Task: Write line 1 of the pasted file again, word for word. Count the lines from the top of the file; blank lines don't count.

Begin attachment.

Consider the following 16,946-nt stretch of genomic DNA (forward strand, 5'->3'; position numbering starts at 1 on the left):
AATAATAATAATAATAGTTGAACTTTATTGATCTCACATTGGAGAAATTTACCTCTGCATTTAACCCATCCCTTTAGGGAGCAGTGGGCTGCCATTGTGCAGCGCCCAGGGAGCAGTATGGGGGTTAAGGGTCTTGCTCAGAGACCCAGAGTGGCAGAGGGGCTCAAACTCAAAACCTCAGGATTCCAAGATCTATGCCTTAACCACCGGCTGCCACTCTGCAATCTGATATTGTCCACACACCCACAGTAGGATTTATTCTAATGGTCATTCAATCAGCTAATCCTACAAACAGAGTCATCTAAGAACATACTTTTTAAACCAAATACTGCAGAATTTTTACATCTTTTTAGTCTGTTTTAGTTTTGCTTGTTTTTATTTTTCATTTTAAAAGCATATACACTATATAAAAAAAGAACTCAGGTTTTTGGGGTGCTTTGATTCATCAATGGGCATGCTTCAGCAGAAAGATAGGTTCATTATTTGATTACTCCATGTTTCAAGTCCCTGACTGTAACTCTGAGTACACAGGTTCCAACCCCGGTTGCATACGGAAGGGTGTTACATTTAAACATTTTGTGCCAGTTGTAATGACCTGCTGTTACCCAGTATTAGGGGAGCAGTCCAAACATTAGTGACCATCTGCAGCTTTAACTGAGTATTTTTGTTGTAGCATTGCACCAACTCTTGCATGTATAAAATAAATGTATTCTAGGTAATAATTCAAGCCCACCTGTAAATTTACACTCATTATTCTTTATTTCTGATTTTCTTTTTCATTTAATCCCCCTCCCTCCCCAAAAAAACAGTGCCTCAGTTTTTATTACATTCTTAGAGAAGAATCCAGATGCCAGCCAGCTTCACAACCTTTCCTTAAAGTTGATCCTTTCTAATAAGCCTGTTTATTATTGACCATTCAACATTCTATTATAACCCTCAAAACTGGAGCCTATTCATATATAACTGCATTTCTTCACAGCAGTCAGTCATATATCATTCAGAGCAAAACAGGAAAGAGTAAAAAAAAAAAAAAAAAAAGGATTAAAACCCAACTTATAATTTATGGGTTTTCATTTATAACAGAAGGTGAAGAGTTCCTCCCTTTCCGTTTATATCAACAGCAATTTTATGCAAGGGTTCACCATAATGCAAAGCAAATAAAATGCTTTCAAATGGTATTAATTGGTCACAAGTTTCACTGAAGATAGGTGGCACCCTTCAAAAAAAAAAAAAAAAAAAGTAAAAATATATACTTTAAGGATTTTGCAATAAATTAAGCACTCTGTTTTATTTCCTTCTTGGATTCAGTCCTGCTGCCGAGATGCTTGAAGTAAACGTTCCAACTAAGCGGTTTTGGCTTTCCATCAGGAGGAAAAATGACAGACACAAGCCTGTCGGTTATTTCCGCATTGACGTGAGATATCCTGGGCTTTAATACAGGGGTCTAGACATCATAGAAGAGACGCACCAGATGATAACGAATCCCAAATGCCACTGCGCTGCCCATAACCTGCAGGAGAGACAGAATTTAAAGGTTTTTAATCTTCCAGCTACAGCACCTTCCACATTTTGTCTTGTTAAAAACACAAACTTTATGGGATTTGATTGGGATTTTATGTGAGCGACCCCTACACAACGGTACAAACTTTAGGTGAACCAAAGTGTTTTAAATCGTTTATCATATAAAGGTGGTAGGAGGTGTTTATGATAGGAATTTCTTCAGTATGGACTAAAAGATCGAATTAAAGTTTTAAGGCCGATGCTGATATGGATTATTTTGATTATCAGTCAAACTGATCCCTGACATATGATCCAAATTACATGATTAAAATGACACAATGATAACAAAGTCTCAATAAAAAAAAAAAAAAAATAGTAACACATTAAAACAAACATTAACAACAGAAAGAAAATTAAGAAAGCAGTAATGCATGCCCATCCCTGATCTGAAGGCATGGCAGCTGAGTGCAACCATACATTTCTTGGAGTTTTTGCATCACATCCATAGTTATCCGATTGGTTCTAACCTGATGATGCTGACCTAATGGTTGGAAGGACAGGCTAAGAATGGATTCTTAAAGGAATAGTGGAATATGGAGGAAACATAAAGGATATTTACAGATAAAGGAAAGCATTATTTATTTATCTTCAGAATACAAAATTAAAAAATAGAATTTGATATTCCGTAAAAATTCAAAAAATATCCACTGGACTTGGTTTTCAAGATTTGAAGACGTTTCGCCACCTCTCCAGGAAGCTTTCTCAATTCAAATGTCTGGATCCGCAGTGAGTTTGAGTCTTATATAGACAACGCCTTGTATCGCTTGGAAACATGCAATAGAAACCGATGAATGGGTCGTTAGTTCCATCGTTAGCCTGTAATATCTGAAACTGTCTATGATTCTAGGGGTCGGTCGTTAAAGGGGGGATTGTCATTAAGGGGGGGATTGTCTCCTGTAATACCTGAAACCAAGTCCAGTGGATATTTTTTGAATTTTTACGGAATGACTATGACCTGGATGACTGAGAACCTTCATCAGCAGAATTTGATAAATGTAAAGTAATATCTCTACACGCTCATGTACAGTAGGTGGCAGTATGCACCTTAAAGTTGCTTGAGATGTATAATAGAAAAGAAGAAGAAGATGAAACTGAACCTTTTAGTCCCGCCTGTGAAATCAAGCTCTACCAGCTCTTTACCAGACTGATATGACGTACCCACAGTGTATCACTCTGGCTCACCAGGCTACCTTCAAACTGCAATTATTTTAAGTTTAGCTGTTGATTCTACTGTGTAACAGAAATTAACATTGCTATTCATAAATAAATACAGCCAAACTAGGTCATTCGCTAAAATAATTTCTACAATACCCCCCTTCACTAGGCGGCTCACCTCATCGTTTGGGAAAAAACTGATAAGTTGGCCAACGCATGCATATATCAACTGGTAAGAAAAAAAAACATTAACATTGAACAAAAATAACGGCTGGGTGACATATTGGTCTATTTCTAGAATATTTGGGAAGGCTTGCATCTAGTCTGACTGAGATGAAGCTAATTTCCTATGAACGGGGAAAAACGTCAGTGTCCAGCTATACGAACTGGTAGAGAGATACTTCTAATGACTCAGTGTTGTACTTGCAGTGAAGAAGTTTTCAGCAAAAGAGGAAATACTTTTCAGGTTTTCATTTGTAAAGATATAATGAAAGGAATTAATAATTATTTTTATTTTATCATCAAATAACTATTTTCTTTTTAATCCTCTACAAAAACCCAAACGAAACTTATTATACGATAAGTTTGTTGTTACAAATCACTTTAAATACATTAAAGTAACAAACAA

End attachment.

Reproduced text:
Consider the following 16,946-nt stretch of genomic DNA (forward strand, 5'->3'; position numbering starts at 1 on the left):